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Exploring Snowy Yellowstone in Comfort

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A Snowcoach tour is the easiest and warmest way to tour Yellowstone National Park in the winter. Simply sit back and relax with your group in a heated cab. Your knowledgeable guide cruises along scenic routes while enlightening guests on the history, wildlife and geological features of the park. There are more than 12 Snowcoach tours serving all three Yellowstone Park entrances. Many tours offer multiple day vacation packages, which include snowmobiling and snowshoeing.

A tour will unlock the park's secrets for you, while a naturalist guides you through the splendors of the first national park. Snowcoach tours are available at Mammouth, Old Faithful, and at the south and west park entrances. Imagine a large van with an extended high top, tank treads for tires and skis extending at the front of the vehicle. The unique vehicles accommodate large groups of people in toasty interiors. Yellowstone Snowcoaches is the authorized Yellowstone Park Concessionaire, located close to the west gate. It offers a daily Old Faithful Tour and a Grand Canyon Tour four days per week. Both full-day tours begin at 8:30 a.m. and last until 5:00 p.m. Reservations are required with an arrival 30 minutes before the tour starts. For visitors staying in Jackson Hole, Llama Lou's Snowcoach Tours in Teton Village, Wyoming, offers daily tours in a 15-passenger Snowcoach van with an interpretive introduction and guide. For a group of friends or a family, a 7-passenger over-snow Ford Excursion SUV provides a more comfortable ride with an expert guide.

Three Bear Lodge is another authorized Yellowstone concessionaire. Located at the park's west gate, its tours start for the season in mid-December until mid-March. Many of the local Snowcoach guides also serve as snowmobile guides, and it's not uncommon for you to hear them say, "If you haven't seen Yellowstone in the winter, you haven't seen Yellowstone." Snowcoach and snowmobile tours run daily to both Old Faithful and the Grand Canyon of Yellowstone.

Black bears and Grizzlies live in Yellowstone, where they have been protected by the park for more than a century. For city slickers visiting the wild west, a few bear clues to look for are overturned or torn apart logs, excavated mammal burrows and claw marks on trees. Track sightings are distinguished by their size with Grizzly tracks more than 10 inches long. (If you're hiking, carry bear pepper spray.) Most importantly, don't feed the bears. As they say, a fed bear is a dead bear. When bears become accustomed to eating human food, their natural role in the environment is forever altered. They become aggressive intruders posing a threat to humans. Male Grizzlies weigh an average of 500 pounds, but can weigh up to 900 pounds; if the below zero temperature doesn't freeze you, a Grizzly sighting undoubtedly will. Male black bears weigh in at 210 to 315 pounds, and they're frequently seen in the park. At Yellowstone, depending on the weather, Grizzly and Black bears go into hybernation in October and November. The majority reappear by mid-March.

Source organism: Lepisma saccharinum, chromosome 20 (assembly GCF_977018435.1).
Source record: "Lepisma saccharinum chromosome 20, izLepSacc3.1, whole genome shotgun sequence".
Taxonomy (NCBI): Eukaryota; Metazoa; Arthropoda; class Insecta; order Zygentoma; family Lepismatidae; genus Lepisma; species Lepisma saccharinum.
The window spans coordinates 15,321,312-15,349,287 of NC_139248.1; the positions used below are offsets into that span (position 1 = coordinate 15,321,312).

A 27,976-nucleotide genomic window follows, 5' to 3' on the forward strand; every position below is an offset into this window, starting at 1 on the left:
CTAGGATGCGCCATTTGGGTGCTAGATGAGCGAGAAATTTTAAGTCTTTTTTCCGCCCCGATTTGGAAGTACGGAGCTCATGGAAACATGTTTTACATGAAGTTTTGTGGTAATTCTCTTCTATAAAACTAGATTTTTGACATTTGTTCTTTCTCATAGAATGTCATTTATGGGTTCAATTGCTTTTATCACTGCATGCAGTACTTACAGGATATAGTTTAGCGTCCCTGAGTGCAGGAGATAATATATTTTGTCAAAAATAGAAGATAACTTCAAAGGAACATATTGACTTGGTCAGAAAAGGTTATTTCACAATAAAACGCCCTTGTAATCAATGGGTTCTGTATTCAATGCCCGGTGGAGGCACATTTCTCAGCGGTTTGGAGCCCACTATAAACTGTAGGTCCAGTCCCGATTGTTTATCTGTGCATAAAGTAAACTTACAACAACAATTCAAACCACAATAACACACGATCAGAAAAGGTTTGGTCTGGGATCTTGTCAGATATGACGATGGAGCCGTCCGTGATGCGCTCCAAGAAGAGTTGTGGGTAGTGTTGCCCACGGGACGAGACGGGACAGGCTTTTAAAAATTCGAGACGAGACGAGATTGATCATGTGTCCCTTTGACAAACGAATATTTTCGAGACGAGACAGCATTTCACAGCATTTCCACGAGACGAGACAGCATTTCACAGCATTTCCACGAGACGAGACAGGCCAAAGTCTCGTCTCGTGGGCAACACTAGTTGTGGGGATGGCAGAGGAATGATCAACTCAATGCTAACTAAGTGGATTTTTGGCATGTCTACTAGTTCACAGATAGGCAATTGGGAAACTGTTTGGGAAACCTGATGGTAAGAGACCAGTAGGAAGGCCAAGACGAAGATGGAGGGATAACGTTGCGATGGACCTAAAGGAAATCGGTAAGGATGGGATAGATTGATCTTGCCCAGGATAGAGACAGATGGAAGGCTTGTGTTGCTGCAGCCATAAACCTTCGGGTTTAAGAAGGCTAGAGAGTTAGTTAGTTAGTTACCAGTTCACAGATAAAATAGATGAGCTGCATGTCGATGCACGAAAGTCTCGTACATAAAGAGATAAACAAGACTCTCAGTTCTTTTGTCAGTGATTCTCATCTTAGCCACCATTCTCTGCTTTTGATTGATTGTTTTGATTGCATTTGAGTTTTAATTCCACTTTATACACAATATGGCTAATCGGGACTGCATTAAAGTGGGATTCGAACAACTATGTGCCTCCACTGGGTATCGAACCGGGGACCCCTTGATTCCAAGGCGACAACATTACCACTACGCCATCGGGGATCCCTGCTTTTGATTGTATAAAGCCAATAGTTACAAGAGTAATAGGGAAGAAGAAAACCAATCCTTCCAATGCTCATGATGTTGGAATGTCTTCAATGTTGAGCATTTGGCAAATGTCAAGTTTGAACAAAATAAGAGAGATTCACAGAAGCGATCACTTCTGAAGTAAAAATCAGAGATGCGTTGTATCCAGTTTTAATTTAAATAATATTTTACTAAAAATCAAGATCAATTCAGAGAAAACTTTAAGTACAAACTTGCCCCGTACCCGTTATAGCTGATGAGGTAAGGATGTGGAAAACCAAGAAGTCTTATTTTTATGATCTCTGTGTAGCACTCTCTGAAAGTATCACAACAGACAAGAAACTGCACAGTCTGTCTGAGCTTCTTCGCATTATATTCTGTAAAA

Where to Stay:
Yellowstone's Mammouth Hot Springs Hotel is the only winter lodging facility accessible by car. For skiers, there is a ski shop with supplies, rentals and lessons. Guided snowmobile tours are offered, and ice skating is available with gratis skate rentals. It won't be long before you glide across the ice to seek out the warming fire. Old Faithful Snow Lodge is only accessible by snow vehicles. The hotel's Bear Den's ski shop rents ski equipment and snowshoes. Snowcoach excursions run daily throughout the winter. For visitors choosing to stay outside of the park, Jackson Hole's romantic Rustic Inn touts the Iditarod Sled Dog Tour led by award winning veteran musher, Frank Teasley. A full or half-day tour will provide an exhilarating and memorable experience. Tailored tours for social and corporate groups can be arranged.

Arrival:
Many Yellowstone Park visitors fly into Jackson Hole Airport, which is located in Grand Teton National Park on Highway 89. Reserve a window seat on your flight for amazing scenery. The town of Jackson is eight miles south of the airport. The valley is 55 miles long and 13 miles wide, and Jackson is the major town in the valley. The south entrance of Yellowstone Park is 60 miles north on Highway 89. Travel another 40 miles to reach Old Faithful, which erupts every 90 minutes. Upscale Teton Village is another Jackson Hole community 12 miles northwest of Jackson. Home to the well-known Jackson Hole Mountain Resort and Skiing, the village includes the Aerial Tram, luxury hotels, ski and specialty shops, and restaurants.

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Jackson Hole Art:
Driving from the Jackson Hole Airport to Jackson, you will pass the National Elk Refuge (take a sleigh ride here). It's the largest established elk preserve in North America. With over 9,000 elk spending their winters on the refuge, visitors can take daily horse-drawn sleigh rides to view herds up close. The refuge's neighbor is the National Museum of Wildlife Art. With 14 galleries and over 5,000 works of art, the museum includes the largest public collection of the artwork of wildlife painter Carl Rungius. All of the exhibits focus on wildlife, making it unique among American art museums.